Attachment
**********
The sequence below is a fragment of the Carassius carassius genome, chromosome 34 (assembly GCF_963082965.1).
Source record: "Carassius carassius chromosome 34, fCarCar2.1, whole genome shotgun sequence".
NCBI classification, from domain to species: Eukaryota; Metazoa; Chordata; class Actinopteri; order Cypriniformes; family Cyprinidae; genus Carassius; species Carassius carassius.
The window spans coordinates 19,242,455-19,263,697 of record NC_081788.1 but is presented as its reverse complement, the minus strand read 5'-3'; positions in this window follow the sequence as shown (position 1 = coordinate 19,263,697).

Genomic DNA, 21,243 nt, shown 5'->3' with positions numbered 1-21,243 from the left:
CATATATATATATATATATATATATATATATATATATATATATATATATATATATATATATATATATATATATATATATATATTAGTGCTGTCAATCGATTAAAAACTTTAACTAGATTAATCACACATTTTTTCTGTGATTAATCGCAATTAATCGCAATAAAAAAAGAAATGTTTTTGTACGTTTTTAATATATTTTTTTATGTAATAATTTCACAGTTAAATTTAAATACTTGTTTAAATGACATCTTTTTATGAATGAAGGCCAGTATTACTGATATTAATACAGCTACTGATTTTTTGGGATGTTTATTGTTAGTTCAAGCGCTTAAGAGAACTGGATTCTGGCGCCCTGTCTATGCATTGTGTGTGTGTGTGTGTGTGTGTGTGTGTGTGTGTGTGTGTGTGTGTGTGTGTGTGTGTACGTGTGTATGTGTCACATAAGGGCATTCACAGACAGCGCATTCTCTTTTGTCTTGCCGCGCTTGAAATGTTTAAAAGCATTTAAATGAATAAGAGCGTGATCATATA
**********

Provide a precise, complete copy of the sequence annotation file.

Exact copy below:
The sequence below is a fragment of the Carassius carassius genome, chromosome 34 (assembly GCF_963082965.1).
Source record: "Carassius carassius chromosome 34, fCarCar2.1, whole genome shotgun sequence".
NCBI classification, from domain to species: Eukaryota; Metazoa; Chordata; class Actinopteri; order Cypriniformes; family Cyprinidae; genus Carassius; species Carassius carassius.
The window spans coordinates 19,242,455-19,263,697 of record NC_081788.1 but is presented as its reverse complement, the minus strand read 5'-3'; positions in this window follow the sequence as shown (position 1 = coordinate 19,263,697).

Genomic DNA, 21,243 nt, shown 5'->3' with positions numbered 1-21,243 from the left:
CATATATATATATATATATATATATATATATATATATATATATATATATATATATATATATATATATATATATATATATATATTAGTGCTGTCAATCGATTAAAAACTTTAACTAGATTAATCACACATTTTTTCTGTGATTAATCGCAATTAATCGCAATAAAAAAAGAAATGTTTTTGTACGTTTTTAATATATTTTTTTATGTAATAATTTCACAGTTAAATTTAAATACTTGTTTAAATGACATCTTTTTATGAATGAAGGCCAGTATTACTGATATTAATACAGCTACTGATTTTTTGGGATGTTTATTGTTAGTTCAAGCGCTTAAGAGAACTGGATTCTGGCGCCCTGTCTATGCATTGTGTGTGTGTGTGTGTGTGTGTGTGTGTGTGTGTGTGTGTGTGTGTGTGTGTGTGTGTACGTGTGTATGTGTCACATAAGGGCATTCACAGACAGCGCATTCTCTTTTGTCTTGCCGCGCTTGAAATGTTTAAAAGCATTTAAATGAATAAGAGCGTGATCATATA